6 Stock-Trading Lessons Every Millennial Should Heed in 2015

NEW YORK (TheStreet) -- Playing the stock market can mean rich rewards if you know what you're doing. Of course the opposite is also true: An uneducated or ill-timed trade could mean big losses if you're not careful.

The art of stock trading requires some finesse but stock investing doesn't have to mean taking undue risk. Before investing any real money, there are tricks to the game that any new stock trader should heed.

"You have to live through a few cycles and be patient [with] your money and take the long term view, even if you're a day trader," said Cody Willard, co-founder of Scutify, a social network for the trading community, and a former contributor to Real Money, TheStreet's sister site. "The best traders in the world and the best investors of the world had huge losses at [one] time and that's just part of risking your money in the markets."

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Millennials, a perfect target audience for Scutify's socially driven investing platform, are wary of investing in the markets, partially because of mounting student loans, but also from observing two turbulent market cycles -- the tech bubble and the Great Recession. A UBS survey from early 2014 found that out of 1,000 adults ages 21 to 29, millennials devoted less than one-third of their portfolios to stocks, preferring cash.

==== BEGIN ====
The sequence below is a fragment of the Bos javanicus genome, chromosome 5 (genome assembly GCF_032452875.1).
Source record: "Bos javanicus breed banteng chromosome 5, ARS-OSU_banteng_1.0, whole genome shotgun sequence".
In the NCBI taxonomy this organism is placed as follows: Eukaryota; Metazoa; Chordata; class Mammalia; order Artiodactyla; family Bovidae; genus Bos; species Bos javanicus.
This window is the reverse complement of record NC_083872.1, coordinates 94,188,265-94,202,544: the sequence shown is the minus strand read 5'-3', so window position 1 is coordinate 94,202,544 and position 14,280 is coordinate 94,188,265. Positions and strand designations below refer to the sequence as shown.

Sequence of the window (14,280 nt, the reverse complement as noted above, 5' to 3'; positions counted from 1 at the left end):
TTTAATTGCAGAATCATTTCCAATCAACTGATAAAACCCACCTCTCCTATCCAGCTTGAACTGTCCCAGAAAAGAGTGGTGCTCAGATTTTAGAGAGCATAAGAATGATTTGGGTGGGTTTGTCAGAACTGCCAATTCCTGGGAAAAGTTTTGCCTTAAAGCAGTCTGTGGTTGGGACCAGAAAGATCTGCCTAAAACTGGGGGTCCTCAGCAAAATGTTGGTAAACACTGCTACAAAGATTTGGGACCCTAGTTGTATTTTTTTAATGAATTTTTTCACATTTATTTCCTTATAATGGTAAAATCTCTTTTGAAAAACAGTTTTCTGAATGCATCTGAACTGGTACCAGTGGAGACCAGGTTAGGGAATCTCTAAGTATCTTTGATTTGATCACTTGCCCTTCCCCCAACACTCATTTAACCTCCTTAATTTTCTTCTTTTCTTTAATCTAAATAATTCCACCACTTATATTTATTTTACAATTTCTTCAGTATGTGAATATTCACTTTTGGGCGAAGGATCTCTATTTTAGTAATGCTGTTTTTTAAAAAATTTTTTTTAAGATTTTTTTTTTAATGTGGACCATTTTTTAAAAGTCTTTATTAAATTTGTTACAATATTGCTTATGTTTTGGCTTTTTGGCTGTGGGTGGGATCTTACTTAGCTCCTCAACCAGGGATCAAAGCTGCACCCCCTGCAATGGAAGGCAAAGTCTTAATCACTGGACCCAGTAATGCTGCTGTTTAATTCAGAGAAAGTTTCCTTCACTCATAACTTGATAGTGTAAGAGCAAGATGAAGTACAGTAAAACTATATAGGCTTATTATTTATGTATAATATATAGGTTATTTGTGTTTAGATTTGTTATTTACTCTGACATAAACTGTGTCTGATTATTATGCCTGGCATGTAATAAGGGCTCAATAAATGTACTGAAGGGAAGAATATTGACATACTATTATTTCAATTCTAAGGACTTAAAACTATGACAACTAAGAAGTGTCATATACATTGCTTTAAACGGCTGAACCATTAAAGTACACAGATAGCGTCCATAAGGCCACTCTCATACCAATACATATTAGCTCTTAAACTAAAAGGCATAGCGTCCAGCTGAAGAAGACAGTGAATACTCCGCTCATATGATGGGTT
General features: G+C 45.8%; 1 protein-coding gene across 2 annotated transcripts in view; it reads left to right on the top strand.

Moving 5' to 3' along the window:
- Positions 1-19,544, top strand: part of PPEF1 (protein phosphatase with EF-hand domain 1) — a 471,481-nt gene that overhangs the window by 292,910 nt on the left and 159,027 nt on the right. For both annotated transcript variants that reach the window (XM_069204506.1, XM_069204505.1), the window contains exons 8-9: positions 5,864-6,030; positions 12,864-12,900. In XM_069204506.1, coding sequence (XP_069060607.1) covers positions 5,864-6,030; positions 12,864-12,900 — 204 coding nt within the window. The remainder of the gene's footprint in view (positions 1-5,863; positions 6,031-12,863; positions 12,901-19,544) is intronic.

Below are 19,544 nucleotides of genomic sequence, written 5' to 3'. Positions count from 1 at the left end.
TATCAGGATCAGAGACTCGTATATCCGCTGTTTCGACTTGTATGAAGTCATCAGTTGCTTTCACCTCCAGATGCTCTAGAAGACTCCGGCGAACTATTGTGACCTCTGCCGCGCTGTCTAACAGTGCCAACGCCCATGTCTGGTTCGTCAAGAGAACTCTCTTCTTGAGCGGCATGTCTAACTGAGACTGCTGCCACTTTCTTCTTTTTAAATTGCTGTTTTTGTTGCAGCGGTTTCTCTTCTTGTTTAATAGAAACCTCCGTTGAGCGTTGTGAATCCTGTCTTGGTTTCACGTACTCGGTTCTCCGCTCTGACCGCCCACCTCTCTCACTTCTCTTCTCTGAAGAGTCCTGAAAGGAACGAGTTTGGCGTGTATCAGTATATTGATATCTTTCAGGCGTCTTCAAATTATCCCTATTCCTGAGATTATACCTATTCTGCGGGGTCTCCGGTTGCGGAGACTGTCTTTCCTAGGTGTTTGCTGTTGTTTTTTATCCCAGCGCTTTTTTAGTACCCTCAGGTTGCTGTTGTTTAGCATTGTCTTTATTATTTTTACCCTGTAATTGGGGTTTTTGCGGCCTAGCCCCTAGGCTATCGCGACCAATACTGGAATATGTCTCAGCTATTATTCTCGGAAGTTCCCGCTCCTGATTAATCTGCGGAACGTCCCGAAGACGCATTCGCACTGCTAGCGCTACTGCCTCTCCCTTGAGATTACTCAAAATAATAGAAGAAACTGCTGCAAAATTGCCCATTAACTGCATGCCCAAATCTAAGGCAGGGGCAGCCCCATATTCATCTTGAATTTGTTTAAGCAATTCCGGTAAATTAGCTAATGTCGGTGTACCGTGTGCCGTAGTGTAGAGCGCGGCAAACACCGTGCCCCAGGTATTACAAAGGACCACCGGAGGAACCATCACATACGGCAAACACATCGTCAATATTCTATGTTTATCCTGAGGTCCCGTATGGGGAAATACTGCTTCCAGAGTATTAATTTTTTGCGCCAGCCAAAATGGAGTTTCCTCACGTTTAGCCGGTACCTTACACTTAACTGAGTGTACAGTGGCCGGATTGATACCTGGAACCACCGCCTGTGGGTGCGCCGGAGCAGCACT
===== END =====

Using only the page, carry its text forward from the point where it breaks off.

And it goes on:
That's where Scutify can help. The New York-based social network launched in Sept. 2013 that has close to 30,000 users. The site collects user-generated posts of up to 280 characters on publicly-traded stocks by filtering financial and stock-related news, Twitter (TWTR) chatter, blogs, YouTube and other social sources as well as balance sheets and other financial analysis for publicly-listed companies and presents it to users in a centralized platform.

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